Freddie Mercury: The Final Act on the BBC

In 1985 Queen were on top of the world, stealing the show at Live Aid and then playing to over a million people on their record-breaking Kind of Magic tour. But at the peak of their power Freddie Mercury told the band that he couldn’t carry on performing live. Six years later he died from complications due to AIDS. He was 45.

With interviews from Queen and Freddie’s friends and family, and using behind-the-scenes footage, camera rushes from concert footage and isolated vocal stems from studio recordings, we were able to build an intimate picture of Freddie’s final years, and of the band’s response to his death: an epic concert celebrating his life and raising awareness about AIDS.

After being diagnosed with AIDS in 1987 Freddie Mercury all but disappeared from public view. But he continued to write and record for as long as he was physically able. And so, his music from this period takes on an extra resonance and became the emotional and narrative heart of our film.

In 1990, Queen recorded guitarist Brian May’s song The Show Must Go On. Although they never discussed the lyrics’ meaning at the time, Brian wrote the song about Freddie: a down-at-heart clown who paints his smile on and refuses to shirk the spotlight. Brian used this track, in particular Freddie’s isolated vocal stems, to illustrate the impact that his deteriorating health had on his voice. Buoyed by a couple of shots of vodka, Freddie delivered a performance that defies his frailty. In essence it’s trade-mark Freddie – powerful; operatic; pushing his vocal range to the limit. And yet there’s a perceptible shift in timbre from his earlier work, a new fragility that, given the context, is powerful and moving. Here is a man whose body is being wasted by a disease which he knows is likely to kill him. But he refuses to be defined or dimmed by his condition. ‘He never complained, never’ explained Brian. ‘I will f***ing do it and I will give it my best shot!’ Freddie declared.

The following year Queen recorded a video for Days of Our Lives, a song written by drummer Roger Taylor. Filmed six months before his death, this would be Freddie’s last film shoot. Roger described how many of the crew were visibly shocked by Freddie’s condition and appearance. He could barely stand. Even sitting was a struggle as he had constant pain in his legs. There is something harrowing about watching the final edited video alongside behind-the-scenes documentary footage that Queen allowed us to use. Freddie’s face is gaunt, almost skeletal. And yet, despite the suffering, there’s an irrefutable joy about his performance; the mischievous glint in his eye; the defiant demeanour.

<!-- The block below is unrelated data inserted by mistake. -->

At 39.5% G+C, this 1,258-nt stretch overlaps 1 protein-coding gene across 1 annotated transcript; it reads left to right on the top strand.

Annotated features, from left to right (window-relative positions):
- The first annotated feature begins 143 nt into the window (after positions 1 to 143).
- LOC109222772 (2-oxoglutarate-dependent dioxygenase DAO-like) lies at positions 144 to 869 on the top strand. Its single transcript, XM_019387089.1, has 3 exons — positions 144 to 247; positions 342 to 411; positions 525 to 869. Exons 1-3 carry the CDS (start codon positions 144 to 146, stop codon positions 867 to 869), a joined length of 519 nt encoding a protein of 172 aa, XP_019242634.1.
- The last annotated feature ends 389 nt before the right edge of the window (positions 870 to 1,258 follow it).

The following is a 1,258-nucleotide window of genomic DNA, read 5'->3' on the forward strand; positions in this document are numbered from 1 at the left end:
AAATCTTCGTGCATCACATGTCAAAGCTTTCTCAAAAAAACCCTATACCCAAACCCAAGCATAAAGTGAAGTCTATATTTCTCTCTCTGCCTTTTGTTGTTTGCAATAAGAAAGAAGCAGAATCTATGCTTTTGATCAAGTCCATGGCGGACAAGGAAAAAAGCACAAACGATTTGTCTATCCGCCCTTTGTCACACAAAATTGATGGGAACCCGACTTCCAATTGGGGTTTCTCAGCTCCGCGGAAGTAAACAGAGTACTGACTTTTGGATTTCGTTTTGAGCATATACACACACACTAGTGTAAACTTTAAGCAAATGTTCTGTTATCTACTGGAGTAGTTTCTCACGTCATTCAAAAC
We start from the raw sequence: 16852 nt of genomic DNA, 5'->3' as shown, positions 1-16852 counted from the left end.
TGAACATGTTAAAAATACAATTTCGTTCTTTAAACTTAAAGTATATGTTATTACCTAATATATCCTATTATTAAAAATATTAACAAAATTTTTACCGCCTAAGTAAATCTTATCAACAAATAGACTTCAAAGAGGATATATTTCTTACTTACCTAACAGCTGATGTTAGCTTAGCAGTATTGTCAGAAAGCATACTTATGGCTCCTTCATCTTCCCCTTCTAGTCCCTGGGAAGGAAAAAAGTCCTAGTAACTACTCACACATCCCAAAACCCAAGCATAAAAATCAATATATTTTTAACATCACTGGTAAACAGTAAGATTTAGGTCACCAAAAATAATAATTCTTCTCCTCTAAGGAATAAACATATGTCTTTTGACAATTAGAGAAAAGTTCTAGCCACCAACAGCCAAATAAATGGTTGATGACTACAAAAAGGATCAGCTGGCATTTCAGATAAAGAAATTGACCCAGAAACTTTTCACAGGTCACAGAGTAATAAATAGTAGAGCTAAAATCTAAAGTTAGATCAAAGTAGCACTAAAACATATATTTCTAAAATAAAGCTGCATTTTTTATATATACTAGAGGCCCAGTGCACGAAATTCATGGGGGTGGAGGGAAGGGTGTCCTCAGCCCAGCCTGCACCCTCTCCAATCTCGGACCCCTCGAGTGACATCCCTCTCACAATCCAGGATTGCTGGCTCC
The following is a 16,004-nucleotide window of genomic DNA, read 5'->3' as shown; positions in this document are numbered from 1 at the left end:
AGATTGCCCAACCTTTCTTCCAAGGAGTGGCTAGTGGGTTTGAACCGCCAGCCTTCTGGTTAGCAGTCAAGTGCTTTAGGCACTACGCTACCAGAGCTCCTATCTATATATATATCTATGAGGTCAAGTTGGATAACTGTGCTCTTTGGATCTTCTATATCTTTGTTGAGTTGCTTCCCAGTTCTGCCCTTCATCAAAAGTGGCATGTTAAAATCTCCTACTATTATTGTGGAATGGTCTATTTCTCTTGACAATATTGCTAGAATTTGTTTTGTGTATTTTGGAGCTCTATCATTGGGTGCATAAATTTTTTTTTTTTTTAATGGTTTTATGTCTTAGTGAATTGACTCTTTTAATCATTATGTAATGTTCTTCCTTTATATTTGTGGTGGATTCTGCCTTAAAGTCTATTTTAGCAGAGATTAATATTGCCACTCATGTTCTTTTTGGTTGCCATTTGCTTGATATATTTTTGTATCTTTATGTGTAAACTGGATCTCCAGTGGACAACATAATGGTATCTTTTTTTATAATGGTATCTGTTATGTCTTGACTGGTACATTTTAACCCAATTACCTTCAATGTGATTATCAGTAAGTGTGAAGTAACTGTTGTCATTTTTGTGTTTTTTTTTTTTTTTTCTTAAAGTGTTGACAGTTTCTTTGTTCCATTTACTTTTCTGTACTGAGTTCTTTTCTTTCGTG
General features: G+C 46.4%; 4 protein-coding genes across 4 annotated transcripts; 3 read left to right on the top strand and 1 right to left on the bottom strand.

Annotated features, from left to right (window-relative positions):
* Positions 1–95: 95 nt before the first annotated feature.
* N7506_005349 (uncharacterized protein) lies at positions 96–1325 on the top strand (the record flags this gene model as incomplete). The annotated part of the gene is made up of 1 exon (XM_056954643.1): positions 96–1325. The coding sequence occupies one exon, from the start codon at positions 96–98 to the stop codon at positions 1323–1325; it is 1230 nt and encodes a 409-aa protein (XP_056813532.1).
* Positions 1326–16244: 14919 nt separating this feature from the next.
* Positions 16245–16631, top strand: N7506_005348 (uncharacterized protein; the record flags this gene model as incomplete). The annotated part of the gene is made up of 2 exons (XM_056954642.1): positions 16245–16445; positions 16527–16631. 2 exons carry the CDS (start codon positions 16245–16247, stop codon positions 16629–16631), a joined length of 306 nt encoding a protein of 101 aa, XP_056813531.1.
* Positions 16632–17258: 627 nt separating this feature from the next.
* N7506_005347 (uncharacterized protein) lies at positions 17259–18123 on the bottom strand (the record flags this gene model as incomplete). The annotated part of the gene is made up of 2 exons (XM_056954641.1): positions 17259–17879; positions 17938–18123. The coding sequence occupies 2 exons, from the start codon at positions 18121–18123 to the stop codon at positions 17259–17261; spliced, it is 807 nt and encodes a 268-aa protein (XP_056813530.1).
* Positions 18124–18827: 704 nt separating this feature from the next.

After Freddie Mercury’s death in November 1991 certain sections of the media peddled a disparaging line: Freddie was gay, his lifestyle was objectionable and so, put simply, he deserved what he got. Today, that seems horrendously inhumane. But anybody personally impacted by AIDS in the first decade of the pandemic would recognize that attitude towards a disease labelled the ‘Gay Plague’ as commonplace.

Devastated by Freddie’s death, Queen – Brian, Roger, and John Deacon, along with their manager Jim Beach – set out to change this narrative. They did so in the only way they knew how: returning to Wembley Stadium along with a glittering cast of stars for a concert to celebrate the life of their friend and to raise awareness about AIDS. David Bowie, Guns N’ Roses, George Michael, and Elton John were among the rock & roll giants on the roster. Liza Minnelli and Elizabeth Taylor added a sprinkle of Hollywood. The AIDS crisis was front and centre of this rock & roll extravaganza.

It’s dangerous to overstate the power of popular music to change the world. In the fight against AIDS, thousands of activists and organisations toiled tirelessly with scarce funds and scant recognition to fight for funding, improve care and win the battle for hearts and minds. But popular culture has a unique reach. Over 70,000 attended the Freddie Mercury Concert for AIDS Awareness. The event played to a worldwide TV audience of over a billion. It represented a moment of reckoning, forcing the AIDS pandemic into the cultural mainstream and ensuring that Freddie’s legacy reached way beyond his music.

Freddie Mercury: The Final Act – 9pm, Sunday 27th November, BBC TWO. Also available on BBC iPlayer.

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